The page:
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    #1

    pronunciation of don't + want - British accent

    I am listening to an episode from a British movie and I cannot distinguish in the speech a combination of don't + want. It appears that the speaker (deliberately) drops the last t in don't and the last t in want. I have got subtitles. Can you please enlarge on these rules? Please correct me if you feel that my conclusion (based on my listening) is not correct. Thank you very much.

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    #2

    Re: pronunciation of don't + want - British accent

    Yes, this happens in normal speech in many accents of English.

    Ending "t"s are dropped or "elided," especially when it blends into the following word.

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    #3

    Re: pronunciation of don't + want - British accent

    A good rule to learn:
    t and d between two vowels usually disappear in fast natural speech. This applies across word boundaries as well as within words e.g.

    frien(d)s, firs(t) time, ask(ed) questions

    This should make your speech more connected and fluent, and it avoids the difficulties of trying to pronounce lots of consonants together!

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      • English Teacher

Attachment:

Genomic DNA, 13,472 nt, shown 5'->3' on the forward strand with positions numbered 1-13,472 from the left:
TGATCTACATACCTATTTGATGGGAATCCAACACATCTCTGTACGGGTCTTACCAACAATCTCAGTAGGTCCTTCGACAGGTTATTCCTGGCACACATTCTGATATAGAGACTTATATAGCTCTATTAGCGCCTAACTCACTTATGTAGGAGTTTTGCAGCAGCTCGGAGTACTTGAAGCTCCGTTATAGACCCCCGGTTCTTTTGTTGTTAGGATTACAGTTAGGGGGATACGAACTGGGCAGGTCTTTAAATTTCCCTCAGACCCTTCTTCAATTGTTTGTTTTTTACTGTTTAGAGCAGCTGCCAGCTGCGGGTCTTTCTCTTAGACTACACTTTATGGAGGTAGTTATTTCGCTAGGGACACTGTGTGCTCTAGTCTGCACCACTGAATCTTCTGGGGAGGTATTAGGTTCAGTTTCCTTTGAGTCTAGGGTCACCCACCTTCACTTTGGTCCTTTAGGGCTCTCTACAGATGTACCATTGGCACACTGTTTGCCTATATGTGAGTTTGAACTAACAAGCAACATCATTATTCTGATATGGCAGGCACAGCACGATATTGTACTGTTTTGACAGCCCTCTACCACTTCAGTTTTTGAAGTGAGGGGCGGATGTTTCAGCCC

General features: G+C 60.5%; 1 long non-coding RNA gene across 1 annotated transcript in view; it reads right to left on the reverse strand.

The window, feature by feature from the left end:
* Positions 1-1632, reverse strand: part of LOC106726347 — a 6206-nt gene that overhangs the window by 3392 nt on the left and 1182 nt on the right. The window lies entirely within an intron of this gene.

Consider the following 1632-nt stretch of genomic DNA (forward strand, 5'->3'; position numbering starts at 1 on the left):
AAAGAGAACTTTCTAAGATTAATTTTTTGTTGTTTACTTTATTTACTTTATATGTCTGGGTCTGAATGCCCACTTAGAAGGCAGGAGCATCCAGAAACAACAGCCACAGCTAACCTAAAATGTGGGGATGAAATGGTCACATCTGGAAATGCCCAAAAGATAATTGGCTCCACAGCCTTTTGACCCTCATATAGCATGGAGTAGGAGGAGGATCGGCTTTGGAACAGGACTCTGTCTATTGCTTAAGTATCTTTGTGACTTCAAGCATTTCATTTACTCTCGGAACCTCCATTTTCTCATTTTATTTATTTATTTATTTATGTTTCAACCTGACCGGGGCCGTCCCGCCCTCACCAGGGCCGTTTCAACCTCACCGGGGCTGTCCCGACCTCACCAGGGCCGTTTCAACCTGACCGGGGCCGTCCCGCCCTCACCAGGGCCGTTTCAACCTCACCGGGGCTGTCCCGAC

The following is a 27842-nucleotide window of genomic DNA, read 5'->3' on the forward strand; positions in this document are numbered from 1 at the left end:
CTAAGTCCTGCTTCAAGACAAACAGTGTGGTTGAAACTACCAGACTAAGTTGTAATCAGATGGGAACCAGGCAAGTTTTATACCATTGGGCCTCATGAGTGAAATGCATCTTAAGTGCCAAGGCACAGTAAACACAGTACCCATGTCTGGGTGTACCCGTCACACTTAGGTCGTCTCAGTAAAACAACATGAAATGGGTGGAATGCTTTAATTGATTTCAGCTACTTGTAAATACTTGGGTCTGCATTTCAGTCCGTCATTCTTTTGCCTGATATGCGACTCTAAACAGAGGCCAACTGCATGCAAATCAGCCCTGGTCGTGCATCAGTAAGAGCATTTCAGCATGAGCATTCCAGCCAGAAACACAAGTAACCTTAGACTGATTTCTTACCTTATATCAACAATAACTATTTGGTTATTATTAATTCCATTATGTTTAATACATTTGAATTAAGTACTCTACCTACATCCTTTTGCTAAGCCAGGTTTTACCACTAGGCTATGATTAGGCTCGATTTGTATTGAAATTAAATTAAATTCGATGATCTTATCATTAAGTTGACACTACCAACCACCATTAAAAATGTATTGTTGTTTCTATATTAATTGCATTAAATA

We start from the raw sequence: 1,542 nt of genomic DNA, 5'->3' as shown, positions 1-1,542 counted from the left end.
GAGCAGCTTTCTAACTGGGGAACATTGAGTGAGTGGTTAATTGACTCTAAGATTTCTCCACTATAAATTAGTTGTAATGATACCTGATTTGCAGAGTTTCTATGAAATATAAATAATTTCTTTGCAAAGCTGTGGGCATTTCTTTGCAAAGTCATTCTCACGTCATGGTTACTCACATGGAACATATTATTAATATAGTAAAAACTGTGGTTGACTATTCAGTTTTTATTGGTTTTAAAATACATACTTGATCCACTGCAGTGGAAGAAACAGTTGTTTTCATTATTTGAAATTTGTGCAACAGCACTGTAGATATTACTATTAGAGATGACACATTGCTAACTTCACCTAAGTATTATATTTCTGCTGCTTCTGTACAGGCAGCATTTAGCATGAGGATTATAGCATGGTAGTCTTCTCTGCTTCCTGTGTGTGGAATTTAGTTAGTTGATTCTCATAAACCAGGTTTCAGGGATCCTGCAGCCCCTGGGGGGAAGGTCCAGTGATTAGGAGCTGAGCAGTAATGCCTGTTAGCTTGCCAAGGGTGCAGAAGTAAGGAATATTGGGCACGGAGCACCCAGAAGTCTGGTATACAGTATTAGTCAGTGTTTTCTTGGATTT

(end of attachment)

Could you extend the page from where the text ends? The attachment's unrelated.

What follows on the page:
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    #4

    Re: pronunciation of don't + want - British accent

    Yes, it's very common (not just in British English) to drop the final position /t/ sound. This is, perhaps, most clearly heard with the word 'it'.

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    #5

    Re: pronunciation of don't + want - British accent

    I think it's worthwhile pointing out to students that this occurs naturally. You should not assume that you can drop 't' at the end of words if you want to be understood. People in the same region of Britain might understand "Don wanna", but with a Russian accent "I don't want to" is far more likely to be understood - at least until dropping these letters becomes natural.
    Of course, it's necessary to know about this for comprehension purposes.

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